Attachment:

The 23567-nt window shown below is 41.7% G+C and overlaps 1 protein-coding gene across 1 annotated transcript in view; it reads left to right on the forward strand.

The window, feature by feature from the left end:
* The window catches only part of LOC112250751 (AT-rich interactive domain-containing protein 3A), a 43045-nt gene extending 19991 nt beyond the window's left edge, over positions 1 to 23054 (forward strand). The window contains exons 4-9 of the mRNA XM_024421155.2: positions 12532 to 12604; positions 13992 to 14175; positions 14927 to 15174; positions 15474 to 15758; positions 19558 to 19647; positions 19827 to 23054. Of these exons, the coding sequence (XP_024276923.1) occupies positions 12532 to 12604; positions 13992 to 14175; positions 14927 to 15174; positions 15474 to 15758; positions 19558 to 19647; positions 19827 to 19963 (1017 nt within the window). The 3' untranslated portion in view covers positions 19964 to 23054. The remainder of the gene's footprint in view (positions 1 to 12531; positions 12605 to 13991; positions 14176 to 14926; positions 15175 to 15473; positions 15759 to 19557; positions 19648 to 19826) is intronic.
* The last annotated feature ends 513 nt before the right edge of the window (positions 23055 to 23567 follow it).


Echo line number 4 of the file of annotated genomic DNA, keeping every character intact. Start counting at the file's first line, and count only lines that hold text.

* The last annotated feature ends 513 nt before the right edge of the window (positions 23055 to 23567 follow it).